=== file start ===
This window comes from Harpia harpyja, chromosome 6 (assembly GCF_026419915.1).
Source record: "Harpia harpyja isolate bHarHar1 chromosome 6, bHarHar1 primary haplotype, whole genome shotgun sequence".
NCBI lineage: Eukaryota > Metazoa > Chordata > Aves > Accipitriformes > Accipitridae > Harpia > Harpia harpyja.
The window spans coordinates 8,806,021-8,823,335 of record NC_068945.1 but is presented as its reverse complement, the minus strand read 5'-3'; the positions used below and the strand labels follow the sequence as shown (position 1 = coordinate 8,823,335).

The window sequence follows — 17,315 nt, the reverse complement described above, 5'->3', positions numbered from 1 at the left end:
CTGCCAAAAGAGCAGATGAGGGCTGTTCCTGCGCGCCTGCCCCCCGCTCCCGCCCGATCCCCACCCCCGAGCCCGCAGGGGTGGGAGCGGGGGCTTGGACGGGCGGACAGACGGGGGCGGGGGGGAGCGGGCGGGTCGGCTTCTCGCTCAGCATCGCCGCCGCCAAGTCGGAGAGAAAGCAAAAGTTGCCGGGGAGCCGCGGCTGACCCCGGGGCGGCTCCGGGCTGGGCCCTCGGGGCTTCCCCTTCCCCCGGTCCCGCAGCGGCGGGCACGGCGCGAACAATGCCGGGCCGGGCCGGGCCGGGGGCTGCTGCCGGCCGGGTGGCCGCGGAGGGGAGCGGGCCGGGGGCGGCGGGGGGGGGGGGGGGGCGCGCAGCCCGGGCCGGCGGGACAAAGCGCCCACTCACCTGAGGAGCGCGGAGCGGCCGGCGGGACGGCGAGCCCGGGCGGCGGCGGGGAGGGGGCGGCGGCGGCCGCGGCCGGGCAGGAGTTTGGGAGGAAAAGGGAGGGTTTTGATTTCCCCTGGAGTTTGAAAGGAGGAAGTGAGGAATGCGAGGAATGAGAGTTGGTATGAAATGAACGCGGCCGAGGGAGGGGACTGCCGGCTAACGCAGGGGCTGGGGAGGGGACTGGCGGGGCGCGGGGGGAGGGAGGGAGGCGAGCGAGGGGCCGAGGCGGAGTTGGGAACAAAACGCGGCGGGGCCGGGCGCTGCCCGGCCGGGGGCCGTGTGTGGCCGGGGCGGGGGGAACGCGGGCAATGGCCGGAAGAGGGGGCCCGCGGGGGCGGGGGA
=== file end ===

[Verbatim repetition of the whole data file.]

This window comes from Harpia harpyja, chromosome 6 (assembly GCF_026419915.1).
Source record: "Harpia harpyja isolate bHarHar1 chromosome 6, bHarHar1 primary haplotype, whole genome shotgun sequence".
NCBI lineage: Eukaryota > Metazoa > Chordata > Aves > Accipitriformes > Accipitridae > Harpia > Harpia harpyja.
The window spans coordinates 8,806,021-8,823,335 of record NC_068945.1 but is presented as its reverse complement, the minus strand read 5'-3'; the positions used below and the strand labels follow the sequence as shown (position 1 = coordinate 8,823,335).

The window sequence follows — 17,315 nt, the reverse complement described above, 5'->3', positions numbered from 1 at the left end:
CTGCCAAAAGAGCAGATGAGGGCTGTTCCTGCGCGCCTGCCCCCCGCTCCCGCCCGATCCCCACCCCCGAGCCCGCAGGGGTGGGAGCGGGGGCTTGGACGGGCGGACAGACGGGGGCGGGGGGGAGCGGGCGGGTCGGCTTCTCGCTCAGCATCGCCGCCGCCAAGTCGGAGAGAAAGCAAAAGTTGCCGGGGAGCCGCGGCTGACCCCGGGGCGGCTCCGGGCTGGGCCCTCGGGGCTTCCCCTTCCCCCGGTCCCGCAGCGGCGGGCACGGCGCGAACAATGCCGGGCCGGGCCGGGCCGGGGGCTGCTGCCGGCCGGGTGGCCGCGGAGGGGAGCGGGCCGGGGGCGGCGGGGGGGGGGGGGGGGCGCGCAGCCCGGGCCGGCGGGACAAAGCGCCCACTCACCTGAGGAGCGCGGAGCGGCCGGCGGGACGGCGAGCCCGGGCGGCGGCGGGGAGGGGGCGGCGGCGGCCGCGGCCGGGCAGGAGTTTGGGAGGAAAAGGGAGGGTTTTGATTTCCCCTGGAGTTTGAAAGGAGGAAGTGAGGAATGCGAGGAATGAGAGTTGGTATGAAATGAACGCGGCCGAGGGAGGGGACTGCCGGCTAACGCAGGGGCTGGGGAGGGGACTGGCGGGGCGCGGGGGGAGGGAGGGAGGCGAGCGAGGGGCCGAGGCGGAGTTGGGAACAAAACGCGGCGGGGCCGGGCGCTGCCCGGCCGGGGGCCGTGTGTGGCCGGGGCGGGGGGAACGCGGGCAATGGCCGGAAGAGGGGGCCCGCGGGGGCGGGGGA